I've just read Gogs Gagnon's article on this subject and thought I'd add to the conversation.
PSA test misconceptions
This is such an important area. We don't screen for prostate cancer in the UK and our GPs, particularly the old-school ones, are dyed in the wool in their views that the PSA test does more harm than good. That's because they think of the PSA as a diagnostic test when it's not. It's actually no more than an indicator tool that starts the process.
Historically, a high reading led straight to biopsy and the risk of infection, and this is where GPs get their view that PSA is a bad test. A scattergun biopsy could see 30 samples being taken, still missing a cancer lesion but leading to infection/sepsis with serious consequences.
However, times have changed and GPs need to up their game.
A high PSA will now lead to a risk assessment being undertaken, followed by an mpMRI scan. This scan will much more clearly show up areas where there may be cancer lesions.
Then targeted biopsies can be done, significantly reducing the risk of the old-style scattergun biopsies. It may only be necessary to take, say, four or five samples, compared to, say, 30, and therefore much lower chances of developing infection/sepsis and all the consequences of that.
The mpMRI scan should help identify cancers that may never cause a problem, and thus avoid overtreatment, which has historically been the problem with PSA testing.
Advocating for PSA testing
A recent European Prostate Cancer Awareness webinar put forward evidence of much better outcomes using PSA testing to screen than not using it,1 and they hope to get this included in the EU cancer plan. This could be a significant step forward, leading to earlier diagnosis, less overtreatment and reduced mortality. Truly a win-win situation.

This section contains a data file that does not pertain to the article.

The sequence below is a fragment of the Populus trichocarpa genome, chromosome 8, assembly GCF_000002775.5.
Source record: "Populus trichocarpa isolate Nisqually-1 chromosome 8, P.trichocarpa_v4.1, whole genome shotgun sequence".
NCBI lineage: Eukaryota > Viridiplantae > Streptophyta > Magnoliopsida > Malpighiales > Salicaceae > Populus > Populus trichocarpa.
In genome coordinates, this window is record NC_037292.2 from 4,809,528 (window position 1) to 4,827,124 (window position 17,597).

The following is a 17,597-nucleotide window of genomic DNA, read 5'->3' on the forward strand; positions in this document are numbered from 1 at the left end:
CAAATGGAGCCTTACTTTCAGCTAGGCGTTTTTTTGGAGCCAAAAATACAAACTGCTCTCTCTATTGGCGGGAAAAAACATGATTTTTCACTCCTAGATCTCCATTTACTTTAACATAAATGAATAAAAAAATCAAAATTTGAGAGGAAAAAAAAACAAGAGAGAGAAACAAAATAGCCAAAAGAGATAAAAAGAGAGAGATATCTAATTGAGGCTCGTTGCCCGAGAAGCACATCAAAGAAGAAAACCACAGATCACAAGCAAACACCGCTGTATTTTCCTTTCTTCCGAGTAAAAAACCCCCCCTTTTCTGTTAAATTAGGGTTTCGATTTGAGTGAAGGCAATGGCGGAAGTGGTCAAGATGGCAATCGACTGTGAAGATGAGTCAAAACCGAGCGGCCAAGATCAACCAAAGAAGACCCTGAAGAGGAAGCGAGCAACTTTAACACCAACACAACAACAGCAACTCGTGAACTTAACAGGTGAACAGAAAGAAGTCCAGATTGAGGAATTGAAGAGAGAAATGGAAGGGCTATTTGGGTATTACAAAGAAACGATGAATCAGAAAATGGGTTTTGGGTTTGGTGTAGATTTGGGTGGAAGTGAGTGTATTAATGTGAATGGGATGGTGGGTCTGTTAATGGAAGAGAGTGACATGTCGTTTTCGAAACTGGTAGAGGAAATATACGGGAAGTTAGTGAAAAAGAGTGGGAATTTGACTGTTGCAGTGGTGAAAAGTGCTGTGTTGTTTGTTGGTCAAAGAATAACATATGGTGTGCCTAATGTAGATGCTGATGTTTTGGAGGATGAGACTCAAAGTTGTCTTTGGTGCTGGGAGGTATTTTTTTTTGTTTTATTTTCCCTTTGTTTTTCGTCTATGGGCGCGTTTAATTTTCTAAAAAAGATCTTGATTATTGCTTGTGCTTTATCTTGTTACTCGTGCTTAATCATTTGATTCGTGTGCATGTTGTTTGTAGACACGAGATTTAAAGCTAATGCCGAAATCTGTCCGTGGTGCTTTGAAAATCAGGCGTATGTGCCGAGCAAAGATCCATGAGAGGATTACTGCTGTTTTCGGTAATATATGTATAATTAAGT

By the numbers
Some important facts are that over 70% of men with a high PSA level do not have cancer.2 This should help allay anxiety caused by being told you've got a high reading after testing, if it's properly communicated to men by medical practitioners. Perhaps the medical practitioners need more training in this area!
Regrettably, 15% of men with a normal PSA level do have cancer.3 Until a more robust test is developed, these men won't be diagnosed until they develop symptoms which, as Gogs says, is often too late.
Detecting prostate cancer early
If I'd known about the PSA test and that I'd had a right to one from age 50, my cancer could have been caught early, and I could have had curative treatment with a much better outcome. Instead, I'm living life on a knife edge waiting in the full knowledge that my treatment will eventually fail. It's often a bleak existence.
The real key is making sure that men are aware and get regular PSA tests done. It's about ensuring they are proactive about their prostate health, rather than reacting when symptoms develop, which is often too late.
Fellas, find out what your baseline is and monitor it. Take action if it rises in anything other than a normal manner.
A man that I know monitored his PSA religiously every year, because he lost a friend to prostate cancer. His PSA level rose gradually over the years, as it does, but one year it jumped by one-third, and that was significant enough to get investigations done. Sure enough, he had cancer. He then had brachytherapy and was cured, and he's still with us 15 years later and fighting fit!
I also find it interesting that urologists who generally sort prostate cancer problems out at the sharp end are pro PSA testing, yet GPs still have reluctance. Who would you trust?
Did you experience any of the following side effects post prostate cancer treatment? (choose all that apply)